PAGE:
sei ta' mayara dui-vidha avasthiti
jagatera upadana 'pradhana', prakrti
seithat; ta'-certainly; mayaraof the material energy; dui-vidhatwo varieties; avasthitiexistence; jagateraof the material world; upadanathe ingredients; pradhananamed pradhana; prakrtimaterial nature.
Maya has two varieties of existence. One is called pradhana or prakrti. It supplies the ingredients of the material world.
Maya, the external energy of the Supreme Personality of Godhead, is divided into two parts. Maya is the cause and the ingredient of the cosmic manifestation. As the cause of the cosmic manifestation she is known as maya, and as the agent supplying the ingredients of the cosmic manifestation she is known as pradhana. An explicit description of these divisions of external energy is given in Srimad-Bhagavatam (11.24.1-4). Elsewhere in Srimad-Bhagavatam (10.63.26) the ingredients and cause of the material cosmic manifestation are described as follows:
kalo daivam karma jivah svabhavo
dravyam ksetram prana atma vikarah
tat-sanghato bija-roha-pravahas
tvan-mayaisa tan-nisedham prapadye
"O my Lord! Time, activity, providence and nature are four parts of the causal aspect [maya] of the external energy. The conditioned vital force, the subtle material ingredients called the dravya, and material nature (which is the field of activity where the false ego acts as the soul), as well as the eleven senses and five elements (earth, water, fire, air and ether), which are the sixteen ingredients of the body-these are the ingredient aspect of maya. The body is generated from activity, and activity is generated from the body, just as a tree is generated from a seed that is generated from a tree. This reciprocal cause and effect is called maya. My dear Lord, You can save me from this cycle of cause and effect. I worship Your lotus feet."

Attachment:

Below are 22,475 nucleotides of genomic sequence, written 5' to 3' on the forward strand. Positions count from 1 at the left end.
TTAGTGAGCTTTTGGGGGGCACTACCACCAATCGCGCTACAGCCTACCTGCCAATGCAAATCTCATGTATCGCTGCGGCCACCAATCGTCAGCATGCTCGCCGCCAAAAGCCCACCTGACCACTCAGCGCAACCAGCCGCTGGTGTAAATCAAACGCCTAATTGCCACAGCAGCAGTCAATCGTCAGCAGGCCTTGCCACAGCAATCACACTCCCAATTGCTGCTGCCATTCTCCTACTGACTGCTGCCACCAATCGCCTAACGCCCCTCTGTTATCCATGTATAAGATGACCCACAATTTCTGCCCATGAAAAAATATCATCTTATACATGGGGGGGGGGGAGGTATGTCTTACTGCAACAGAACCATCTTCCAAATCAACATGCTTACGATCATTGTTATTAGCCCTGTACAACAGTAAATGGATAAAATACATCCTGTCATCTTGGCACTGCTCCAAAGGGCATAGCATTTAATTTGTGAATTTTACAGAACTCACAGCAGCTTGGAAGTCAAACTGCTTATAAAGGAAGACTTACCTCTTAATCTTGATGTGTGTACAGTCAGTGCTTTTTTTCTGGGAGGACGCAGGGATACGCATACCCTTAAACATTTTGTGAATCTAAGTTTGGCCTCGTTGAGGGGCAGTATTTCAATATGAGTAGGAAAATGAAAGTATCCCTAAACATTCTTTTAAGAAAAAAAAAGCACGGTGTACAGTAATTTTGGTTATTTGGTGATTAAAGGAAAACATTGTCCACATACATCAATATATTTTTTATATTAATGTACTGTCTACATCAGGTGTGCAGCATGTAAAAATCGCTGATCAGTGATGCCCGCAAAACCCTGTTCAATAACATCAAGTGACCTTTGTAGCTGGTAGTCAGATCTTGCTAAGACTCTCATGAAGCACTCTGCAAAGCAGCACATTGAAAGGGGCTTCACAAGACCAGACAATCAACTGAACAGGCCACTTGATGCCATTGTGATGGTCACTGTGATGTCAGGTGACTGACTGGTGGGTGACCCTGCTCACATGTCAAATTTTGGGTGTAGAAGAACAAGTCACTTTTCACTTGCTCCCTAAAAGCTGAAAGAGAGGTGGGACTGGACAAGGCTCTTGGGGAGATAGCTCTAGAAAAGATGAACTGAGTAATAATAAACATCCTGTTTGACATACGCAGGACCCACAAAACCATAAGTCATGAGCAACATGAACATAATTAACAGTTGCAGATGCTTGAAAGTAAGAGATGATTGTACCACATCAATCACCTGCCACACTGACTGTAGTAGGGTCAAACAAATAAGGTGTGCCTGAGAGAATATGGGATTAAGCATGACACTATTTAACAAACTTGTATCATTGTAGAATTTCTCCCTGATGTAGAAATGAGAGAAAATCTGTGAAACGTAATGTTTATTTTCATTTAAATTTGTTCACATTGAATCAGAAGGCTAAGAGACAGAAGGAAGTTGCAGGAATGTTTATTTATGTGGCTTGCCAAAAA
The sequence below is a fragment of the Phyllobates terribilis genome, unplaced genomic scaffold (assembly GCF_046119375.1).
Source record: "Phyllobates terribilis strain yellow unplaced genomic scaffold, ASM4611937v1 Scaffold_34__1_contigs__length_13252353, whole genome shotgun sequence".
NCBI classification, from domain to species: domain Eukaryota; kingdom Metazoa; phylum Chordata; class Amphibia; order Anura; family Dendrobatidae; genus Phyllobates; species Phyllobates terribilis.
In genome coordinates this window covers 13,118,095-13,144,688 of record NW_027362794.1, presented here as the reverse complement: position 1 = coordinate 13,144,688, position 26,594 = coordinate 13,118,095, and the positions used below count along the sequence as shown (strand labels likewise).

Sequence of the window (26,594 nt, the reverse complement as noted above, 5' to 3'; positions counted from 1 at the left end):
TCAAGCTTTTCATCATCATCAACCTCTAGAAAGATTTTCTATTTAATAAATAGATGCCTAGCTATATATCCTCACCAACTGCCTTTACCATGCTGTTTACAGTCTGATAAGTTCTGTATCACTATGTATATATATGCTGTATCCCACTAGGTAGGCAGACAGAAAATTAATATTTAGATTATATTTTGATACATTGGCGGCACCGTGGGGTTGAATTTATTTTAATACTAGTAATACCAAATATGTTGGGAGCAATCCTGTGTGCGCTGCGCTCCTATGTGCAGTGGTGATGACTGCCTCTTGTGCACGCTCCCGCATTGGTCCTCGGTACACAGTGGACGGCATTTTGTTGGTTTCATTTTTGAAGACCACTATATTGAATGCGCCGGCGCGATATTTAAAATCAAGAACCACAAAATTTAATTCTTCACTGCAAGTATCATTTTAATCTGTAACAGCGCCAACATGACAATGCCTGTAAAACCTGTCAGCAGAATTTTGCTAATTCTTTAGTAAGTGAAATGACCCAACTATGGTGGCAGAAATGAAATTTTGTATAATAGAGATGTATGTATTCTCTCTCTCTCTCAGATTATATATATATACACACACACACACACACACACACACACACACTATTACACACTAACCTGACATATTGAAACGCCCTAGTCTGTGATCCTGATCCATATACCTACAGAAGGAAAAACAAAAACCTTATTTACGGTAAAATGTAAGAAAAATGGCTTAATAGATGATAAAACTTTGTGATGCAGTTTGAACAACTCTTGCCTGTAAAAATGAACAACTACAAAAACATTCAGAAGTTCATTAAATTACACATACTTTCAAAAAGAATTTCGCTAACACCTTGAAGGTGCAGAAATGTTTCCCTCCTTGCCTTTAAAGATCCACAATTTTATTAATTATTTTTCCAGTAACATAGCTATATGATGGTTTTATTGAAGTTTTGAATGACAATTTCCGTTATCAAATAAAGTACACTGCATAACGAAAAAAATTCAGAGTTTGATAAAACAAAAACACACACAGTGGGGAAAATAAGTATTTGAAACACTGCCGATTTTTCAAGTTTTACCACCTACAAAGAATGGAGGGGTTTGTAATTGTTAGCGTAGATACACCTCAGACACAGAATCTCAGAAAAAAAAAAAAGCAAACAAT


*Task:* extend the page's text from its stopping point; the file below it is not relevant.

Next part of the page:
Although the living entity is primarily related to the causal portion of maya, he is nevertheless conducted by the ingredients of maya. Three forces work in the causal portion of maya: knowledge, desire and activity. The material ingredients are a manifestation of maya as pradhana. In other words, when the three qualities of maya are in a dormant stage, they exist as prakrti, avyakta or pradhana. The word avyakta, referring to the nonmanifest, is another name of pradhana. In the avyakta stage, material nature is without varieties. Varieties are manifested by the pradhana portion of maya. The word pradhana is therefore more important than avyakta or prakrti.

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